The products that are obtained in a certain number of tests at between 230 and 240° C. are subjected to evaporation in a rotary evaporator to eliminate the methanol. A glycerine phase is decanted, which is most often colorless. This glycerine is treated on carbon and activated earth.
It has the following characteristics:
Coloration under cold conditions: colorless
Coloration under hot conditions at 200° C.: slightly yellow
Acidity: not detectable
In this example, a certain deactivation of the zinc oxide that is used in a device as described in Example 6 is noted.
A commercial catalyst is used that consists of spherules of pure ZnO is sold by Bayer under the description "Zink Oxide aktiv".
TABLE 10__________________________________________________________________________t T P H A t de contact TG DG MG E(jour) (° C.) (bar) (cm3) (cm3) (min) VVH (%) (%) (%) (%)__________________________________________________________________________1 235 50 35 70 40 0.5 0.7 1.8 3.9 93.62 235 50 35 70 40 0.5 5.2 4.7 5 85.18 240 50 35 70 40 0.5 21.5 15.9 6.9 55.610 240 50 35 70 40 0.5 18.8 17.6 6.1 56.93 235 50 70 70 30 1 29.2 17.4 5.7 47.54 240 50 70 70 30 1 32.1 18.4 5.6 43.713 240 50 70 70 30 1 33.8 22.2 7.5 35.75 240 50 70 35 40 1 35.3 21.5 5.8 37.214 240 50 70 35 40 1 42 21.6 5.8 30.9__________________________________________________________________________ Key: t (jour) = time (day) t de contact (min) = contact time (min)
It is noted that there is deactivation of the catalyst with pure zinc oxide.
In this example, it is shown that, even under purely thermal conditions, 80% conversion with a fixed bed that consists of silicon carbide, i.e., Carborundum, is obtained continuously.
TABLE 11______________________________________ Debit Debit t deT A H P TG DG MG E contact(° C.) (cm3) (cm3) (bar) (%) (%) (%) (%) (min)______________________________________210 35 17.5 50 57.2 22.5 4.9 14.6 80210 17.5 8.75 50 49.8 22.6 5.6 21.4 160220 17.5 8.75 50 31.5 25.9 9.7 32.2 160220 17.5 8.75 50 29.1 26 10.5 33.8 160220 70 35 70 57.5 24.2 4.25 13.3 40220 35 17.5 50 39.4 28.3 8.1 23.4 80230 35 17.5 50 27.1 23.7 10.8 37.5 80230 17.5 8.75 50 7.1 10.3 10.9 71.1 160240 17.5 8.75 50 3.9 6.3 8.5 80.7 160240 17.5 8.75 50 4.55 6.3 8.1 80.5 160240 70 35 70 76.2 15.8 1.5 5.8 40240 70 35 50 67.9 20.7 2.4 8.4 40240 35 17.5 50 36.3 25.5 9.1 27 80______________________________________ Debit A = debit d'alcool Debit H = debit d'huile Key: Debit = flow rate t de contact (min) = contact time (min) Debit A = debit d'alcool = Flow A = alcohol flow rate Debit H = debit d'huile = Flow H = oil flow rate
A fairly high sensitivity to temperature and to contact time is noted.
A feedstock of 90 g of colza oil is mixed with 10 g of oleic acid, 10 g of glycerine, and 3 g of zinc oxide. It is heated in a flask that is equipped with a condenser under light boiling of nitrogen at 215° C. After 1 hour, the acidity of the oil declined from the starting theoretical value of 18 to the value of 9.4. After 3 hours, the acid number is 3, and there is only a single phase under ambient conditions, from zinc oxide. A slight amount of soap is noted to form, however.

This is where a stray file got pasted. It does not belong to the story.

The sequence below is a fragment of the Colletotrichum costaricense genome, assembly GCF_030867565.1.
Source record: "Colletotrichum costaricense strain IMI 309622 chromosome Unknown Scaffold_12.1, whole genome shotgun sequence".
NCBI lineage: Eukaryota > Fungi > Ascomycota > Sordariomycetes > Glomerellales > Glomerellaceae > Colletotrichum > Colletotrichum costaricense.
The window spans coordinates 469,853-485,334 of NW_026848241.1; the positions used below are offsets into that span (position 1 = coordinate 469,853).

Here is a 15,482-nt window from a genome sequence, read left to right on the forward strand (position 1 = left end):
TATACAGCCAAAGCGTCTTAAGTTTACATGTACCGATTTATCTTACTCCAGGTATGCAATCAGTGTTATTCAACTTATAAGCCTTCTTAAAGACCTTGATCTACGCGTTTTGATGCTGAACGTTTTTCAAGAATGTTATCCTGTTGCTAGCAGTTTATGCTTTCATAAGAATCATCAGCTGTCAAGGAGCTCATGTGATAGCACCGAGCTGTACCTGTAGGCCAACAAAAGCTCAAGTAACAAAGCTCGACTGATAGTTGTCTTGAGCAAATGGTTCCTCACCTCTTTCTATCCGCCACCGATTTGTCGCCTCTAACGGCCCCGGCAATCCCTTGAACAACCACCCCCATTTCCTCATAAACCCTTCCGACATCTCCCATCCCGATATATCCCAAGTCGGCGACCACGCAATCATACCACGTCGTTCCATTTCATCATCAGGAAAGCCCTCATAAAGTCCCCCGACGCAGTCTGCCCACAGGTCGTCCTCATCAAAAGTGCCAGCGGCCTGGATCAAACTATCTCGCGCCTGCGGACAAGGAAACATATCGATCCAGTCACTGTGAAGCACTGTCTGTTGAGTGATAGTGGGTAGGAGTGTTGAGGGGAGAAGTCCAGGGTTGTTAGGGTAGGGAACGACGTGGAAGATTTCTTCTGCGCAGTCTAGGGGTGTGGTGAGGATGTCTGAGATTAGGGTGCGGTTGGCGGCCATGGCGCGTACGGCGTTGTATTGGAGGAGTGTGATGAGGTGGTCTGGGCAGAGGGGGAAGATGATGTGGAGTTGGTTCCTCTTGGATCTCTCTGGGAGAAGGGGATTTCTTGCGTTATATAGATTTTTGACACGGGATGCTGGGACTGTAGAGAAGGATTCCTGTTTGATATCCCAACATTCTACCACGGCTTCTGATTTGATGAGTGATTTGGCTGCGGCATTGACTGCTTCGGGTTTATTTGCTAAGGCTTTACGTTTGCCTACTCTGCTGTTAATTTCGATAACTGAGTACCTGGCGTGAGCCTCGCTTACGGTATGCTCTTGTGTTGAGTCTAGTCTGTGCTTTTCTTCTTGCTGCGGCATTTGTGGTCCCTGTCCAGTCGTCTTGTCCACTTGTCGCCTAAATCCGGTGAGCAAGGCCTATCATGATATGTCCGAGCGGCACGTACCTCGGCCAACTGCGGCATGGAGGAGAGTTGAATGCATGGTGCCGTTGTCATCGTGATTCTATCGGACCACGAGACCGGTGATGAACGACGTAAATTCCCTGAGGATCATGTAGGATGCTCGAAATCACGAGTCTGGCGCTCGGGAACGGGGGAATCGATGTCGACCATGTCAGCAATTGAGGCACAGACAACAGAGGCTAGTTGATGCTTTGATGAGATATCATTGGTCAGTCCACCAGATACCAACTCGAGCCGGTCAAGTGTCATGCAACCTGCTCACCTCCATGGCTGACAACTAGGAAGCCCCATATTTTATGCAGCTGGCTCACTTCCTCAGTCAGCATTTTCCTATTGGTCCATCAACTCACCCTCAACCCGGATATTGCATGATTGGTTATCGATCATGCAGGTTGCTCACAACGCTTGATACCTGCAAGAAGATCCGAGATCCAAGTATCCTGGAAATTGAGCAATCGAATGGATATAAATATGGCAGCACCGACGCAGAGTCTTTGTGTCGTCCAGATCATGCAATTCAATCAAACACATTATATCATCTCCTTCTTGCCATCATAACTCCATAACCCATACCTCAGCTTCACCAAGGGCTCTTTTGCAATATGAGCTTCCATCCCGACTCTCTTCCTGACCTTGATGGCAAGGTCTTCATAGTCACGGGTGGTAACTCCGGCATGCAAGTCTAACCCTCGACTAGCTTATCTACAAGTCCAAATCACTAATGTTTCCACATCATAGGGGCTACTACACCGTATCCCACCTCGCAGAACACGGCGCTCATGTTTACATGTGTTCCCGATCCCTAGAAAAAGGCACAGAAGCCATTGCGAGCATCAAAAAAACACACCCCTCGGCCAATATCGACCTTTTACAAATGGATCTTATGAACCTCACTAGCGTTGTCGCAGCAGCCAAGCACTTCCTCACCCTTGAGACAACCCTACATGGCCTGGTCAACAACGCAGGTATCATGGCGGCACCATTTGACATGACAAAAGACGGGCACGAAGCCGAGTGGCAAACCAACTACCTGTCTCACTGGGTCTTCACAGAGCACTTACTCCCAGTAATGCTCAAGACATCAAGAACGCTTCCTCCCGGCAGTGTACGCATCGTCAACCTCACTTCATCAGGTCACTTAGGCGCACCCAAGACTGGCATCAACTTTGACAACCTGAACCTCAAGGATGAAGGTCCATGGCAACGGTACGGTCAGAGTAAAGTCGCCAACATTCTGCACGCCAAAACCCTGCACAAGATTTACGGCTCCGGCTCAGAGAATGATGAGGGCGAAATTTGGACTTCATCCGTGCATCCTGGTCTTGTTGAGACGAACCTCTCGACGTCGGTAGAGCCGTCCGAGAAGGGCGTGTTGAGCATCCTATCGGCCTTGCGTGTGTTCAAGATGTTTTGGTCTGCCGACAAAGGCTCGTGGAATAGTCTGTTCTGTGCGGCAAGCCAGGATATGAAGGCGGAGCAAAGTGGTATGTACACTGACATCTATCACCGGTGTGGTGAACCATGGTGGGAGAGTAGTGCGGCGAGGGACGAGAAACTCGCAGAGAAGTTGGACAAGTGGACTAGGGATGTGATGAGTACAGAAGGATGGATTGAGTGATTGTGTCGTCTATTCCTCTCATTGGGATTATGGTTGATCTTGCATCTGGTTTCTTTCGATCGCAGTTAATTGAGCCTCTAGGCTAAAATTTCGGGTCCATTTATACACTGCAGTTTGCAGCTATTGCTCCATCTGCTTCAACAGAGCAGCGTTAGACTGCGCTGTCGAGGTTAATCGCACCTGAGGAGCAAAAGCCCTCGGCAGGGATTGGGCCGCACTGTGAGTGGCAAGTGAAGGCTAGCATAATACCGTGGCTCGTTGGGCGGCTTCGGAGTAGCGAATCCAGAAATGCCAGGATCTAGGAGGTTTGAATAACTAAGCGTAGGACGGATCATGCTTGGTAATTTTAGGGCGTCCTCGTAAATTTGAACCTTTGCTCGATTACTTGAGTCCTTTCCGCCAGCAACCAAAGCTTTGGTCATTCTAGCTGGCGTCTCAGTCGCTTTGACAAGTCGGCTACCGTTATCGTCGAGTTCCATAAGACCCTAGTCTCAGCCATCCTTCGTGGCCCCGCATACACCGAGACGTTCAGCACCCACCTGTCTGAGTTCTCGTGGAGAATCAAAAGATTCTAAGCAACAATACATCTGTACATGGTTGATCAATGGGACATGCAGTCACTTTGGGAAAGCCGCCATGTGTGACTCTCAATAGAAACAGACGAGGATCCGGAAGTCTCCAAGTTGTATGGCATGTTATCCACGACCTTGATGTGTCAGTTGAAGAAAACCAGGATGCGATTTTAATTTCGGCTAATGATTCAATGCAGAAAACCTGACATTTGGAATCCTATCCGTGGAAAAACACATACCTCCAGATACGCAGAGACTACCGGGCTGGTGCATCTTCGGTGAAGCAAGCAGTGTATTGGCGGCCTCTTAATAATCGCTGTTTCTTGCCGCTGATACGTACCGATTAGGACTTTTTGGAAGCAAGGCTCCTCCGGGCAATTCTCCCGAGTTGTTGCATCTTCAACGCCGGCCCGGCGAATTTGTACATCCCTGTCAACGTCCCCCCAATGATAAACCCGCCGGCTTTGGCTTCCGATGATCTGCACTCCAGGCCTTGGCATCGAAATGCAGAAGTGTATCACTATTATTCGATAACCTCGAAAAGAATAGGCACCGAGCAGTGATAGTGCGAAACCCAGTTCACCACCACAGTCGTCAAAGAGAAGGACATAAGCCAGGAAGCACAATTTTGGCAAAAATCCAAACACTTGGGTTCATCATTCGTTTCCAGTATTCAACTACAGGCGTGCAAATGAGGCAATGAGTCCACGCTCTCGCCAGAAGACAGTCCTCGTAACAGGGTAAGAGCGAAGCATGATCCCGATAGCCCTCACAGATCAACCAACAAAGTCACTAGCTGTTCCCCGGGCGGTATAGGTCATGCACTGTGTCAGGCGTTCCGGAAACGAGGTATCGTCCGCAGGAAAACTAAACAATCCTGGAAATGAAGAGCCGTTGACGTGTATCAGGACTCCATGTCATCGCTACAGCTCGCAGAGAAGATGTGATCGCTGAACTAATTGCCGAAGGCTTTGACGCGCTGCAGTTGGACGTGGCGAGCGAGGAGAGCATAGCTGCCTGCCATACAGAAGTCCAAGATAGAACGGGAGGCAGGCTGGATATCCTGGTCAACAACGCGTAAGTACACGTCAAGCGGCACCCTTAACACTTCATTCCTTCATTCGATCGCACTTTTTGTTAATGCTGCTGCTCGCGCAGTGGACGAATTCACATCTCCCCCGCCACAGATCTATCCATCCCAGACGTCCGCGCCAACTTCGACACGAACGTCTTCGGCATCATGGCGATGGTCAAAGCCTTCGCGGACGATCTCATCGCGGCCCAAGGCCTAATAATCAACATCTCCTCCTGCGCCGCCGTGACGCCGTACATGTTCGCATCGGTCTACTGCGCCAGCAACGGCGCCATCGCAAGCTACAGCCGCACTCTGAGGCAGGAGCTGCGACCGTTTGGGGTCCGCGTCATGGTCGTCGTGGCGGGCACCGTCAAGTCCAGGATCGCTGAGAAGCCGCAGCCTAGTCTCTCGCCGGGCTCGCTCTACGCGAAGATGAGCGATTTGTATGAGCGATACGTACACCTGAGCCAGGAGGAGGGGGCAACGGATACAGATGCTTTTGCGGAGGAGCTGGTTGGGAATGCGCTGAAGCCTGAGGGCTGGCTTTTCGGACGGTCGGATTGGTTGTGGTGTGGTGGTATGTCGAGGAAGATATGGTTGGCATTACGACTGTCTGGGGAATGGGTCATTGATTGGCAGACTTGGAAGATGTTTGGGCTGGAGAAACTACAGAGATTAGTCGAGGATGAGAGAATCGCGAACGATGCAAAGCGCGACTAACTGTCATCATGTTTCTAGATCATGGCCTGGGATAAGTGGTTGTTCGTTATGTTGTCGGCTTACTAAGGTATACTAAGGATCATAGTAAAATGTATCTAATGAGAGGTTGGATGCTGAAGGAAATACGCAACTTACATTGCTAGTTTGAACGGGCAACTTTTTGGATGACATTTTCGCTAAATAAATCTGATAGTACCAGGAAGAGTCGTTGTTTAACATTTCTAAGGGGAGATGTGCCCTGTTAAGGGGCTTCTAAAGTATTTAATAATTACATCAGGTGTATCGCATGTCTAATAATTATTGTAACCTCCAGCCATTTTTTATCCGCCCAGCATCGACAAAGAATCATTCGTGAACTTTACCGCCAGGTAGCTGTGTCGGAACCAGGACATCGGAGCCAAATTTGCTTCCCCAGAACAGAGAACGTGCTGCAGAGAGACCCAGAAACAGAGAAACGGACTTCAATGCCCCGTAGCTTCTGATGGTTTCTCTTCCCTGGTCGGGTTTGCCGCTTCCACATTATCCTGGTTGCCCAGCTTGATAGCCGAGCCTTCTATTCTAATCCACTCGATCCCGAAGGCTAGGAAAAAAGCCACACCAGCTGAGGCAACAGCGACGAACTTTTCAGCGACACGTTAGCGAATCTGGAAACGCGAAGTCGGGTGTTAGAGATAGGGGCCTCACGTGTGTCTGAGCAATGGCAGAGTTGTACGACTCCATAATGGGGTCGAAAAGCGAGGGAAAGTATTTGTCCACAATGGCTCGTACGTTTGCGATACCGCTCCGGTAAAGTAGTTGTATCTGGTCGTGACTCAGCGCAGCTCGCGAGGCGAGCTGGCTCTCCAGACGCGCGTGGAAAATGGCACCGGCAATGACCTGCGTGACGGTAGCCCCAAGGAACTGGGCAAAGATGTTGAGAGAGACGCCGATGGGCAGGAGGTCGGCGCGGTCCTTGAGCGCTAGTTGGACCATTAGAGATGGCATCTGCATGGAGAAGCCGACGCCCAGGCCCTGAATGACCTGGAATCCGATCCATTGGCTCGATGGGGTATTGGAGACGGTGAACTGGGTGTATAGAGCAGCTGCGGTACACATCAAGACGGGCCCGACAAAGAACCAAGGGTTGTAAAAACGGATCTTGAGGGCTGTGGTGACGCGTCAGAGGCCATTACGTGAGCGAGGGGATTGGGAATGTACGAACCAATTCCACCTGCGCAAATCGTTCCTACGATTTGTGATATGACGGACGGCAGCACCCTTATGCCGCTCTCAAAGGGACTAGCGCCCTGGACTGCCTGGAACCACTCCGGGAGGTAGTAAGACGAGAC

A distillation of the ester phase that is obtained after one passage is carried out. After the methanol has been eliminated, the glycerine is decanted, and the ester having a purity of above 99.8%, as determined by GPC, is distilled.
The preceding examples can be repeated with similar success by substituting the generically or specifically described reactants and/or operating conditions of this invention for those used in the preceding examples.
The entire disclosure of all applications, patents and publications, cited above, and of corresponding French application No. 96/10102, are hereby incorporated by reference.
From the foregoing description, one skilled in the art can easily ascertain the essential characteristics of this invention, and without departing from the spirit and scope thereof, can make various changes and modifications of this invention to adapt it to various usages and conditions.
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|U.S. Classification||554/167, 554/168|
|International Classification||C10L1/02, C11C3/10, C07C67/03|
|Cooperative Classification||C10L1/02, C07C67/03, C11C3/003|
|European Classification||C07C67/03, C10L1/02, C11C3/00B|
|May 7, 1998||AS||Assignment|
Owner name: INSTITUT FRANCAIS DU PETROLE, FRANCE
Free format text: ASSIGNMENT OF ASSIGNORS INTEREST;ASSIGNORS:STERN, ROBERT;HILLION, GERARD;ROUXEL, JEAN-JACQUES;AND OTHERS;REEL/FRAME:009164/0600
Effective date: 19980420
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|Nov 25, 2010||FPAY||Fee payment|
Year of fee payment: 12